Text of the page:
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NEW DELHI : A public sector undertaking (PSU) cannot insult former judges of constitutional courts after agreeing to utilize their services as arbitrators, the Supreme Court observed on Wednesday, as it pulled up Oil and Natural Gas Corp. (ONGC) for haggling over arbitration fee.

A bench headed by Chief Justice of India N.V. Ramana noted that two retired high court judges chose to opt out of the arbitration proceedings involving ONGC and a private entity in order to avoid any embarrassment due to the PSU’s conduct.

“You (ONGC) are insulting judges because you think you have a lot of money. You think you can say anything, do anything," the bench, which also included justices A.S. Bopanna and Hima Kohli, told ONGC’s counsel after taking up the case on its own motion.

Attorney general K.K. Venugopal was also called upon by the bench to apprise the top law officer of the reason retired judges of the high court did not wish to be part of an arbitral tribunal set up by the court to resolve the dispute between ONGC and M/s Schlumberger Asia Services Ltd.

The bench read out to A-G a letter written by S.C. Dhamadhikari, a former judge of the Bombay high court, who sought to recuse himself in October as an arbitrator following a recusal by S.J. Vazifadar, former chief justice of the Punjab and Haryana high court in June.

Dharmadhikari’s letter stated that ONGC was not agreeable to pay the fee of the arbitrators as decided by the arbitral tribunal appointed by the top court in January. ONGC maintained that it would pay the fee only as per the terms of its contract with Schlumberger.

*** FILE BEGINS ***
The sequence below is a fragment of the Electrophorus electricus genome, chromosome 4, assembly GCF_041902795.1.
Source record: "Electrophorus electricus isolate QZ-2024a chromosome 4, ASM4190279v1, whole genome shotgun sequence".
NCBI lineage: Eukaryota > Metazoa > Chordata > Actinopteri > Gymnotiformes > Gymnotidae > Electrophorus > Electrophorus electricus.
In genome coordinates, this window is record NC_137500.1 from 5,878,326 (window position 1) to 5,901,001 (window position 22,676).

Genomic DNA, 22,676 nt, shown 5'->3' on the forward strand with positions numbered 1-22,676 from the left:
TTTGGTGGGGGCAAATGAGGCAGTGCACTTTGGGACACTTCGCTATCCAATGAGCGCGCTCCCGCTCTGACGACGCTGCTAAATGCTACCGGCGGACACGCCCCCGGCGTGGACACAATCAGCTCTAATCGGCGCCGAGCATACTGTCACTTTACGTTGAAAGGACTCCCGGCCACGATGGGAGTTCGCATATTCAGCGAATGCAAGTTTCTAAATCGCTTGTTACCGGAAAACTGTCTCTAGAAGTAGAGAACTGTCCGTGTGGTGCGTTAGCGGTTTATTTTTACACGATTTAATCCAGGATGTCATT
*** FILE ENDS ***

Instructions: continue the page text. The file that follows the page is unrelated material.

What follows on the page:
“Mr Attorney General, we want to bring to you notice the arrogance, behaviour and conduct of ONGC. We think they have a lot of money so they think they can do anything. Judges are recusing because they don’t want to be embarrassed. What is this attitude of ONGC? We want to issue a notice of contempt," the bench told Venugopal.

The court added: “They don’t have any respect for the judges. Every other day, public sector undertakings are filing frivolous cases day in and day out but they don’t want to pay fees to the judges and are making such arrogant arguments."

Venugopal said the January order of the bench had made it absolutely clear that fee shall be decided by the arbitrators and will be borne equally by all the parties and therefore, ONGC cannot insist on fee as per the contract. “It is a very embarrassing situation. No former judge will come forward to act as an arbitrator for your PSUs. You appoint your own arbitrators and don’t ask judges as arbitrators if you cannot respect them," said the bench.

As the A-G assured that he would look into the matter, the bench deferred the proceedings by a week.

Schlumberger, a Hong Kong-based company with a project office in India, is a leading oilfield service provider.

By consent of ONGC and Schlumberger, the Supreme Court had on 4 January this year appointed former Calcutta high court chief J.N. Patel and Vazifadar as arbitrators. Dharmadhikari was appointed in place of Vazifadar in July after the latter recused.

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